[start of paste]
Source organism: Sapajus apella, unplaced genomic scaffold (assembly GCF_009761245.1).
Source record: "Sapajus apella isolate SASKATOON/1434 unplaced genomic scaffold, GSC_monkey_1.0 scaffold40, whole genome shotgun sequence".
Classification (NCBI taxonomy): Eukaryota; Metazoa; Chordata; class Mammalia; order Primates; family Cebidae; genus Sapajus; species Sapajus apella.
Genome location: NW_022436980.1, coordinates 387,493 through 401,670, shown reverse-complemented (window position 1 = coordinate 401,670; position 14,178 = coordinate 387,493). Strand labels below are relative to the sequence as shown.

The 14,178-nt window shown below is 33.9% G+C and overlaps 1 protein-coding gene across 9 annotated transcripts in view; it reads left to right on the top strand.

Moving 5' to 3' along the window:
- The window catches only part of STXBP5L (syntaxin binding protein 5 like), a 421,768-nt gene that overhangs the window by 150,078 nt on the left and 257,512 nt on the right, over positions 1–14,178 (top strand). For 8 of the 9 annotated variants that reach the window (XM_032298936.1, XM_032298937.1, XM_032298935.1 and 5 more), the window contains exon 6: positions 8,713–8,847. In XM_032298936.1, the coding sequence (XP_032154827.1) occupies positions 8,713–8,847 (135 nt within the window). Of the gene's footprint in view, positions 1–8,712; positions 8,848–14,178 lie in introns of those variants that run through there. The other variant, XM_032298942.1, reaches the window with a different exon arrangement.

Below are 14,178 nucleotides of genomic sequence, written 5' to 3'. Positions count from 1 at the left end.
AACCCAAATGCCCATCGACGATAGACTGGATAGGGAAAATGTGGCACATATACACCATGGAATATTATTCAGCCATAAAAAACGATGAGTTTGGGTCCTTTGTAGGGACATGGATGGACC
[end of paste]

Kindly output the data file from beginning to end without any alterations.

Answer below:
Source organism: Sapajus apella, unplaced genomic scaffold (assembly GCF_009761245.1).
Source record: "Sapajus apella isolate SASKATOON/1434 unplaced genomic scaffold, GSC_monkey_1.0 scaffold40, whole genome shotgun sequence".
Classification (NCBI taxonomy): Eukaryota; Metazoa; Chordata; class Mammalia; order Primates; family Cebidae; genus Sapajus; species Sapajus apella.
Genome location: NW_022436980.1, coordinates 387,493 through 401,670, shown reverse-complemented (window position 1 = coordinate 401,670; position 14,178 = coordinate 387,493). Strand labels below are relative to the sequence as shown.

The 14,178-nt window shown below is 33.9% G+C and overlaps 1 protein-coding gene across 9 annotated transcripts in view; it reads left to right on the top strand.

Moving 5' to 3' along the window:
- The window catches only part of STXBP5L (syntaxin binding protein 5 like), a 421,768-nt gene that overhangs the window by 150,078 nt on the left and 257,512 nt on the right, over positions 1–14,178 (top strand). For 8 of the 9 annotated variants that reach the window (XM_032298936.1, XM_032298937.1, XM_032298935.1 and 5 more), the window contains exon 6: positions 8,713–8,847. In XM_032298936.1, the coding sequence (XP_032154827.1) occupies positions 8,713–8,847 (135 nt within the window). Of the gene's footprint in view, positions 1–8,712; positions 8,848–14,178 lie in introns of those variants that run through there. The other variant, XM_032298942.1, reaches the window with a different exon arrangement.

Below are 14,178 nucleotides of genomic sequence, written 5' to 3'. Positions count from 1 at the left end.
AACCCAAATGCCCATCGACGATAGACTGGATAGGGAAAATGTGGCACATATACACCATGGAATATTATTCAGCCATAAAAAACGATGAGTTTGGGTCCTTTGTAGGGACATGGATGGACC